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NCJ Number: NCJ 242911     Find in a Library
Title: Innovation in the Criminal Justice System: A National Survey of Criminal Justice Leaders
Author(s): Melissa Labriola ; Emily Gold ; Julia Kohn
Corporate Author: Ctr for Court Innovation
United States of America
Date Published: 05/2013
Page Count: 34
Sponsoring Agency: Bureau of Justice Assistance
US Dept of Justice
Office of Justice Programs
United States of America
Grant Number: 2010-DJ-BX-K033
Sale Source: Ctr for Court Innovation
520 Eighth Avenue, 18th Floor
New York, NY 10018
United States of America
Document: PDF 
Type: Survey ; Report (Grant Sponsored)
Language: English
Country: United States of America
Annotation: This report presents the findings and methodology of a nationwide survey of a sample of criminal justice leaders in order to determine the current state of innovation in criminal justice.
Abstract: The survey addressed the prevalence of innovation, data-driven decisionmaking, barriers to innovation, and sources of new ideas. Regarding the prevalence of innovation, the 624 respondents rated their agencies as innovative on the basis of new programs or initiatives launched. Other issues addressed in relation to the prevalence of innovation were involvement in the trial-and-error process in new programming, the proactive response to failure, specific innovative leaders and programs, and differences in innovation among the agencies represented by respondents. Regarding data driven decisionmaking, the survey solicited information on the use of data and research, agency differences in data-driven research, and the relationship between research and innovation. The most common barriers to innovation reported were a lack of funding and frontline staff’s lack of commitment to specific innovations. Regarding sources of new ideas, the most commonly cited sources for new ideas on criminal justice programs or reform initiatives were colleagues (85 percent), conferences (78 percent), and professional associations (77 percent); 48 percent reported using the Internet as a source of information on criminal justice reform. Ninety-four percent of respondents said they would be interested in reading a publication about criminal justice innovation. The questionnaire was administered from June to August 2012 among a nationwide sample of 1,000 professionals in the criminal justice fields of community corrections, prosecutors’ offices, police chiefs and sheriffs, and all 102 chief judges and chief court administrators from the 50 States and the District of Columbia. A total of 624 individual criminal justice leaders responded to the survey (62 percent of the sample). Extensive tables, 6 references, and appended survey questionnaire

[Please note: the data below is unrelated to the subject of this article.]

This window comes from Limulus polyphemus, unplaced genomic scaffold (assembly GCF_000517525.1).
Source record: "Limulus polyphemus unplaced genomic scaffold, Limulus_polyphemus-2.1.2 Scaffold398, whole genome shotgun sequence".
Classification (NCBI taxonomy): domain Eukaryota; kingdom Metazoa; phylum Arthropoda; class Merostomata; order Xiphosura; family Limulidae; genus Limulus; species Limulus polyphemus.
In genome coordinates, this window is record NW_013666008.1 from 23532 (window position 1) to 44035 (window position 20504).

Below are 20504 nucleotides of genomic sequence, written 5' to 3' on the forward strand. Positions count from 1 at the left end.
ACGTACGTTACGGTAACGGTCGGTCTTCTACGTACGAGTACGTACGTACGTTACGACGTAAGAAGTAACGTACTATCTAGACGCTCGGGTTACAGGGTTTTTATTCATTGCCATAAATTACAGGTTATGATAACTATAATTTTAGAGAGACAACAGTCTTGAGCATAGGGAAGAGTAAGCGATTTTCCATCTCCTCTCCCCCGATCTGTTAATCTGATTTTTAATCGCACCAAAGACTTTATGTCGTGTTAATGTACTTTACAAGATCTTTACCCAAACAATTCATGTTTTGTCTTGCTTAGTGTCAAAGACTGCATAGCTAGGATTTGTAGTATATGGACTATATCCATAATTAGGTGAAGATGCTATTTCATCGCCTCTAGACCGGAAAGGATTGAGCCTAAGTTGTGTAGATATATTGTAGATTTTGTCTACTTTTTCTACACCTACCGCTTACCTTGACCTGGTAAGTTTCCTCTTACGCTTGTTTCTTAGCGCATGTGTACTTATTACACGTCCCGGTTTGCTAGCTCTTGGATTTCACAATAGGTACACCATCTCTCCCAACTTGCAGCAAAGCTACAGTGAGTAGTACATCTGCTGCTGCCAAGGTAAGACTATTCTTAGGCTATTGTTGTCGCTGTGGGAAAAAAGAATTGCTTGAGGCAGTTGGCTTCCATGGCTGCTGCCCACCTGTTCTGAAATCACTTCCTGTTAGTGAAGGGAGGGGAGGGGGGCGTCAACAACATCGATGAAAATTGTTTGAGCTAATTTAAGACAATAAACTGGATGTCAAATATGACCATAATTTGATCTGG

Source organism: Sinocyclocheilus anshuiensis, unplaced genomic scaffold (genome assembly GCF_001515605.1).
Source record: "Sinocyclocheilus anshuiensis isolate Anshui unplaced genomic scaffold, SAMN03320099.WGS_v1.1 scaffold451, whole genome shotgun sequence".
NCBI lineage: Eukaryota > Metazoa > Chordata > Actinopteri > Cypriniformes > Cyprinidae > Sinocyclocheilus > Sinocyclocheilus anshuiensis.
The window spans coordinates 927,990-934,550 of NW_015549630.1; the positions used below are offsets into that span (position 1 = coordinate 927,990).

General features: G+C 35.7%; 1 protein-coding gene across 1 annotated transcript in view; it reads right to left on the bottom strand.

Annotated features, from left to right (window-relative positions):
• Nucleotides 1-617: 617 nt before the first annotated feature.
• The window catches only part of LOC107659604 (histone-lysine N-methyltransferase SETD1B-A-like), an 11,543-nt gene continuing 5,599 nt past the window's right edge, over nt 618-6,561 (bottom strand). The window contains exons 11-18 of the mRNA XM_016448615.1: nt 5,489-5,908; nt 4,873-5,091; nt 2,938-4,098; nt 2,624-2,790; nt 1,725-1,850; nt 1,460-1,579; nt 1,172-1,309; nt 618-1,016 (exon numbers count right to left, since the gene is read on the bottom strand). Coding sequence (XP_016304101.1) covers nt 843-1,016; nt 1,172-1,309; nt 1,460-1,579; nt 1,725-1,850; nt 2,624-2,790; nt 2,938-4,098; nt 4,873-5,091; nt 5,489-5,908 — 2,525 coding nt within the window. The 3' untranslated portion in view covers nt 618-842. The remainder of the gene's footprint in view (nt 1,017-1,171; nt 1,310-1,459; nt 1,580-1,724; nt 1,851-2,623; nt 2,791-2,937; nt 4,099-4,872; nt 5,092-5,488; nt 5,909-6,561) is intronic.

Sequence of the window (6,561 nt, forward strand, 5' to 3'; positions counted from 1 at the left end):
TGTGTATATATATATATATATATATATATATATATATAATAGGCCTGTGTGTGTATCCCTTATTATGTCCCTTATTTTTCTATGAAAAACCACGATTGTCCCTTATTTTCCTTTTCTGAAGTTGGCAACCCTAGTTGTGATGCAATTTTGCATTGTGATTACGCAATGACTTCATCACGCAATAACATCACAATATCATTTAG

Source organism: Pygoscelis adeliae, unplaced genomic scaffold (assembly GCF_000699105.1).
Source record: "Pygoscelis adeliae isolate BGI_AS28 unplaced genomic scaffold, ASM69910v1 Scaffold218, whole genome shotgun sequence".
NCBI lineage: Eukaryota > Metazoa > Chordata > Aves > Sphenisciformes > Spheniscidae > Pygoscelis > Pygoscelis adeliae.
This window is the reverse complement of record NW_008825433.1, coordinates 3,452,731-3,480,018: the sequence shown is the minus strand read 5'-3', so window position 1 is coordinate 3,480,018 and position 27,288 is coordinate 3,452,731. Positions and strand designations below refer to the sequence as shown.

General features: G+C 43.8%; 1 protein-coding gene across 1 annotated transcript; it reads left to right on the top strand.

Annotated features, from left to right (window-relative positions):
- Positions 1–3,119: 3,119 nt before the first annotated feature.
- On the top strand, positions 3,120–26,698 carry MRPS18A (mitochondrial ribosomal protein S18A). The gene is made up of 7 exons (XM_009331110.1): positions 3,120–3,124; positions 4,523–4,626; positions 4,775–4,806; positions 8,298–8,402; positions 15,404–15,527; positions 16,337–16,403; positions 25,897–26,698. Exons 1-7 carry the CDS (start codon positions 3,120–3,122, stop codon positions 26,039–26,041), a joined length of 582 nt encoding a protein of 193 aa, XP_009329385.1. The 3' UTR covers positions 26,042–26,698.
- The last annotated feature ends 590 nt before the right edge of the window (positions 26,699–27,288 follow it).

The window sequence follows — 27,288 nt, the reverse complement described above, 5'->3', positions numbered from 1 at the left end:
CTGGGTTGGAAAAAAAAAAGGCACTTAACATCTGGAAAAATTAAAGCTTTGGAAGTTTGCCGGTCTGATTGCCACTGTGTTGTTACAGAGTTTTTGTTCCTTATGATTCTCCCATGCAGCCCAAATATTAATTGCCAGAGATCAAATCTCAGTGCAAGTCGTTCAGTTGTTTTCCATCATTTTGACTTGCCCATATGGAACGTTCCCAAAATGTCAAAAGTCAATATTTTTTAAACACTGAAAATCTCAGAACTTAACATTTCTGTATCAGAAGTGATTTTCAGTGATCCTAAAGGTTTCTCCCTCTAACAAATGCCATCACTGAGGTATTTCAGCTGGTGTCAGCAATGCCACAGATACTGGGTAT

Main Term(s): Crime prevention planning
Index Term(s): Court administrators ; Court management ; Corrections management ; Court reform ; Correctional reform ; Policing innovation ; Research uses in policymaking ; Corrections policies ; Court agencies ; BJA grant-related documents
   
  To cite this abstract, use the following link:
https://www.ncjrs.gov/App/Publications/abstract.aspx?ID=264986

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